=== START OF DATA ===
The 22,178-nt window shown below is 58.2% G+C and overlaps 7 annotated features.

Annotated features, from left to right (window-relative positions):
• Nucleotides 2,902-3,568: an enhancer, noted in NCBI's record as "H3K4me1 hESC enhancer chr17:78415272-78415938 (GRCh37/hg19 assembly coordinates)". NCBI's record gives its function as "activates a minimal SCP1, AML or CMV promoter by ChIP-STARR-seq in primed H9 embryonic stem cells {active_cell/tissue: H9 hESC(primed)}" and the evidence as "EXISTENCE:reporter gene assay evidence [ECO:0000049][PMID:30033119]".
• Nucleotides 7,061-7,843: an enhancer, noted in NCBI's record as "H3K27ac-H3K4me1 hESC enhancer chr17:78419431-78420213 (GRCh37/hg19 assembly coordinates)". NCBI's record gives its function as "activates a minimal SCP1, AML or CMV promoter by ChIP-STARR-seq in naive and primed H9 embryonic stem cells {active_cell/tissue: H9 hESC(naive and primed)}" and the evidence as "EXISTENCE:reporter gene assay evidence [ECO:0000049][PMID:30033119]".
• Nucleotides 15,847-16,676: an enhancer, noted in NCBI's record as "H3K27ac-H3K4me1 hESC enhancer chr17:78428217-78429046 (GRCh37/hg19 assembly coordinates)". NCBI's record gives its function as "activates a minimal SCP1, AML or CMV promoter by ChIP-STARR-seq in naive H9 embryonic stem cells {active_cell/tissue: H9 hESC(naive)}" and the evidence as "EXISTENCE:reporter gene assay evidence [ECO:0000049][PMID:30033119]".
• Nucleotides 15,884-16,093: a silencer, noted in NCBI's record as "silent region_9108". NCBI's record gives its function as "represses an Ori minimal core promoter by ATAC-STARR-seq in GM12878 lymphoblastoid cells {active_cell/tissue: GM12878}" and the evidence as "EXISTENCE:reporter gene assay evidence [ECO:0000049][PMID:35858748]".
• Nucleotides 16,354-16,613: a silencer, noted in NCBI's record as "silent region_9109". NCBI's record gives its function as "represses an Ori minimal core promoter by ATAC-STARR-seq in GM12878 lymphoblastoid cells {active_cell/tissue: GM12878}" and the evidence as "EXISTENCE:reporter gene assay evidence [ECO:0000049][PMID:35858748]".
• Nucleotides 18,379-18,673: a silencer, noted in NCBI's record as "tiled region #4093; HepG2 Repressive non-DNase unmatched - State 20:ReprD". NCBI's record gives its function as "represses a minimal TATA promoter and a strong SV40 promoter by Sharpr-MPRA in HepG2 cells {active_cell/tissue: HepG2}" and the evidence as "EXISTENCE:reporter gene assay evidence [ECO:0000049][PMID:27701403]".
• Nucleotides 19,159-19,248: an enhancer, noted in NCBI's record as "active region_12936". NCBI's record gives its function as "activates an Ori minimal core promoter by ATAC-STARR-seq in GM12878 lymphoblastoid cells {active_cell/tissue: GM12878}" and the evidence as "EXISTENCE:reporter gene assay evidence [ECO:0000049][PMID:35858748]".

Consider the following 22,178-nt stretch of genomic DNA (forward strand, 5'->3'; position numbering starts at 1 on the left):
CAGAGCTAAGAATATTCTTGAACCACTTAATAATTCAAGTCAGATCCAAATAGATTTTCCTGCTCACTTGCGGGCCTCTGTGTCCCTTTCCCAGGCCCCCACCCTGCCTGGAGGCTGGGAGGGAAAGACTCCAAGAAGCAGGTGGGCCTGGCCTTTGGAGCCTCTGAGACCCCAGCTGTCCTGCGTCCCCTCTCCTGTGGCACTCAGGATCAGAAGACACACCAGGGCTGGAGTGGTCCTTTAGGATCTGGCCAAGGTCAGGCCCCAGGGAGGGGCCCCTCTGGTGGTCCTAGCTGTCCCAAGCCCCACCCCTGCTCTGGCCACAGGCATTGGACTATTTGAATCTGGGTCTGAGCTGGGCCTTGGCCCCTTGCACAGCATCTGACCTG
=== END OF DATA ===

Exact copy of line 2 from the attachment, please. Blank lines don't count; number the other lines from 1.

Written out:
Annotated features, from left to right (window-relative positions):